Community service

LHU alumnus wins YWCA Community Service Volunteer Award | News, Sports, Jobs

PHOTO PROVIDED LHU 2019 graduate Kylee Doyle smiles while holding up her award.

LOCK HAVEN – A 2019 graduate of Lock Haven University (LHU), Kylee Doyle is the recipient of the 2022 YWCA of Greater Johnstown Community Service Volunteer Award for her lifelong efforts to improve her community.

Since 1987, the YWCA of Greater Johnstown has honored women and leaders who work and reside in Cambria and Somerset counties with the Tribute to Women Awards.

Each year, members of the community nominate women who have demonstrated qualities of leadership in their workplace, in their personal lives and for their commitment to community service. Eight women are chosen from hundreds of nominees; one for each of eight different categories.

Doyle received his nomination from Marlene Singer, former Community Service Volunteer Award winner and lead volunteer with the Cambria County Backpack Project (CCBP).

“I am struck by the number of projects she is involved in and she takes each project to heart”, said the singer. “Kylee doesn’t just volunteer. She goes above and beyond with every project she takes part in, always thinking of the next idea that can help strengthen the community. »

“I believe that God has given us gifts so that we can serve others”, Doyle said. “I strive to make everyone feel like someone and devoting myself to making others feel important is a top priority in my life. I try to do everything to glorify God who is at work in me.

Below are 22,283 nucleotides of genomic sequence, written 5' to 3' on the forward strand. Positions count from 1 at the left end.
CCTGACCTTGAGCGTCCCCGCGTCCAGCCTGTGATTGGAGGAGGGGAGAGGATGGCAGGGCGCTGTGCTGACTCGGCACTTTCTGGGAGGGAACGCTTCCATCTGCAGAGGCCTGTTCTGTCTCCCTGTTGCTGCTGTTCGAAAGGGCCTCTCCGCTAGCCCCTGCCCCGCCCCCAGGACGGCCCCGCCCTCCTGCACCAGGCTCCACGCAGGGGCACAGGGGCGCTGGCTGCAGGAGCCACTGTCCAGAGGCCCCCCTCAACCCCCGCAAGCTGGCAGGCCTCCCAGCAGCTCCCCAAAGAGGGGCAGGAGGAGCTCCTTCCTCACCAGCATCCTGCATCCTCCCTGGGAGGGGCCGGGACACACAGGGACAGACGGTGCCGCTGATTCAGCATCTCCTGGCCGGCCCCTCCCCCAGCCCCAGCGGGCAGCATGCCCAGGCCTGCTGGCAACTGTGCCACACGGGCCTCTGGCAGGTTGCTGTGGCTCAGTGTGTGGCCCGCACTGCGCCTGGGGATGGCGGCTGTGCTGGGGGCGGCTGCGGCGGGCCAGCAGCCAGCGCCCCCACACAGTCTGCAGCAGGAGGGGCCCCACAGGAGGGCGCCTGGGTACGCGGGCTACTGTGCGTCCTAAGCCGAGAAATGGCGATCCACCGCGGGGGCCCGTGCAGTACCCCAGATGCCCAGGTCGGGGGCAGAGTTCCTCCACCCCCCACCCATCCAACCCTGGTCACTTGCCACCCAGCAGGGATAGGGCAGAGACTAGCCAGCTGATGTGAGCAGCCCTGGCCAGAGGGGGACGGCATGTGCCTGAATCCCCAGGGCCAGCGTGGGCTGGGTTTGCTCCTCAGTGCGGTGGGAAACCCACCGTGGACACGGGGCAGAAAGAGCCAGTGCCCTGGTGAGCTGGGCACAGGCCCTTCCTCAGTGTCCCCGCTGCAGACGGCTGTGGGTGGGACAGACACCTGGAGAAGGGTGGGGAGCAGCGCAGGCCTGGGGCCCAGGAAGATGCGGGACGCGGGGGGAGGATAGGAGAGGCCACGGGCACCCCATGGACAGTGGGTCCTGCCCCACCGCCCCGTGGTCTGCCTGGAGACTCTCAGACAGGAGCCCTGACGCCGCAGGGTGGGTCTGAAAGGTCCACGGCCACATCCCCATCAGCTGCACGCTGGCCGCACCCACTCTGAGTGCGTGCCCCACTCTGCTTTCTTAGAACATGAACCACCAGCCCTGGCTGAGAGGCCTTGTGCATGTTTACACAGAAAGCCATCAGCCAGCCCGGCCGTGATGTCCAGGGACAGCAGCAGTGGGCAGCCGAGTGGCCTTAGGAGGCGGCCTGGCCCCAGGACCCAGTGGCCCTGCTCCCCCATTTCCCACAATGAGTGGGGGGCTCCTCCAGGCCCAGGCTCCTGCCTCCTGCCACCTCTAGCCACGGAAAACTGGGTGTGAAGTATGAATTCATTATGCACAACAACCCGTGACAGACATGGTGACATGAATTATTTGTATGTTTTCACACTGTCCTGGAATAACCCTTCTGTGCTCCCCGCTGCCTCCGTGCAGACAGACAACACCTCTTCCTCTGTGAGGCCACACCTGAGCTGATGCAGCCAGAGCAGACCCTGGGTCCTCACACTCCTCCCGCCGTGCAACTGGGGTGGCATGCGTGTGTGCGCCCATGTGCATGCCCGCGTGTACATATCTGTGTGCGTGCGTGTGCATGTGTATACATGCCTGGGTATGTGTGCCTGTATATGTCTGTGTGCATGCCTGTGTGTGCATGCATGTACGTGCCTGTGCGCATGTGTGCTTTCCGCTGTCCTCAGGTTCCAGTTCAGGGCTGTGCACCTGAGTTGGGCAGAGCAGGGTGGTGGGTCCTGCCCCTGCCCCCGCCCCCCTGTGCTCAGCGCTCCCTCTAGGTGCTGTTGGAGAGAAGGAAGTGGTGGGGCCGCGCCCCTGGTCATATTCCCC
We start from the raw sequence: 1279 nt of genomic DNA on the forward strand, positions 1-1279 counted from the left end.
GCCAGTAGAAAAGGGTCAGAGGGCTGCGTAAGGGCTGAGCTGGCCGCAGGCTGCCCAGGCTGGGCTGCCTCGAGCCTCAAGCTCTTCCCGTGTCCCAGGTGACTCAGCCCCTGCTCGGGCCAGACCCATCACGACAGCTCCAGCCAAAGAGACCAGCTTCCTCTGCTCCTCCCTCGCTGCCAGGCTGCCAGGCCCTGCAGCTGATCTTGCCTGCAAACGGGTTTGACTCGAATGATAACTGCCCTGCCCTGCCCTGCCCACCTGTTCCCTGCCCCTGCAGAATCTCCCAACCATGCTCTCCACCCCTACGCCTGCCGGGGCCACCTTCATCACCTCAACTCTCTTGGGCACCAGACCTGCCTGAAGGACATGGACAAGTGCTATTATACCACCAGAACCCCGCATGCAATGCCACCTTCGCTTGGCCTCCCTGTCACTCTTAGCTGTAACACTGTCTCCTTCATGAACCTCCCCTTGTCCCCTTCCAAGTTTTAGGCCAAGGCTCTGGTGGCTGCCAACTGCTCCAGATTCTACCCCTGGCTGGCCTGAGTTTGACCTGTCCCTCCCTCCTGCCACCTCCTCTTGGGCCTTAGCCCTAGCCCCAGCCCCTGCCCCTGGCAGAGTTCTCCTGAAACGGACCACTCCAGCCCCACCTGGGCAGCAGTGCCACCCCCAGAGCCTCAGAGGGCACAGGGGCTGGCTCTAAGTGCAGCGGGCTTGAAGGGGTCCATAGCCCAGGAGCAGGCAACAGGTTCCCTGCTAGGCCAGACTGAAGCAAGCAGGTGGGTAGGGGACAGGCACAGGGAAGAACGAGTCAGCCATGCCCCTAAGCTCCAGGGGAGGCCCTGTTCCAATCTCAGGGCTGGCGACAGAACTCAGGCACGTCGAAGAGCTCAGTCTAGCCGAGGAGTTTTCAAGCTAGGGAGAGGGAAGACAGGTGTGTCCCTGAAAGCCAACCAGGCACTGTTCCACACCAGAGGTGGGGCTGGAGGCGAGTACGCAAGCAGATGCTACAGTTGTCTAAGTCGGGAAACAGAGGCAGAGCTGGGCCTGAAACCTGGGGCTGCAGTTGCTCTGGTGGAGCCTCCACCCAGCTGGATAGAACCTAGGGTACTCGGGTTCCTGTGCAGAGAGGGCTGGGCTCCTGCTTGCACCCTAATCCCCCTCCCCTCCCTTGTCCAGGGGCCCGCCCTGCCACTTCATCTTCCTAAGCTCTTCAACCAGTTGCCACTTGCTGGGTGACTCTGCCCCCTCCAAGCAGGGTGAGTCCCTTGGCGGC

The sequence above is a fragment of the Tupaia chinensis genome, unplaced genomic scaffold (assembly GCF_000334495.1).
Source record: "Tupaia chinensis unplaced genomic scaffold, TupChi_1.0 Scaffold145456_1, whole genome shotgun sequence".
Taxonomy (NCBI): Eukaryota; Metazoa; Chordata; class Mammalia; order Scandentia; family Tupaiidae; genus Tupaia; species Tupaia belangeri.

At the awards ceremony, Doyle gave a three-minute acceptance speech outlining his motivation and inspiration behind his work. She said the speech writing techniques she learned while at LHU were helpful in preparing for her speech.

“One piece of advice that really stuck with me from my communications teacher, Dr. Conne Reece, is to not practice your speech too much,” Doyle said. “I only practiced mine three times, which may sound crazy, but it helped me to have confidence in what I wrote and not go crazy trying to change small details. Speaking in class wasn’t my favorite, but I’m very grateful for the practice now.

After graduating from LHU in communications, Doyle wanted to pursue a career in a nonprofit organization. Through AmeriCorps, she assumed the role of CCBP Project Coordinator, where she provided 118,386 meals to 782 children in Cambria County during her two years of service. She then became a program director at Camp Harmony.

Outside of work, she volunteers as a counselor for the Technology Student Association Club and assistant college volleyball coach for Conemaugh Township. She is also a board member of Common Grounds Outreach and is a deaconess, helping her local church’s youth group.

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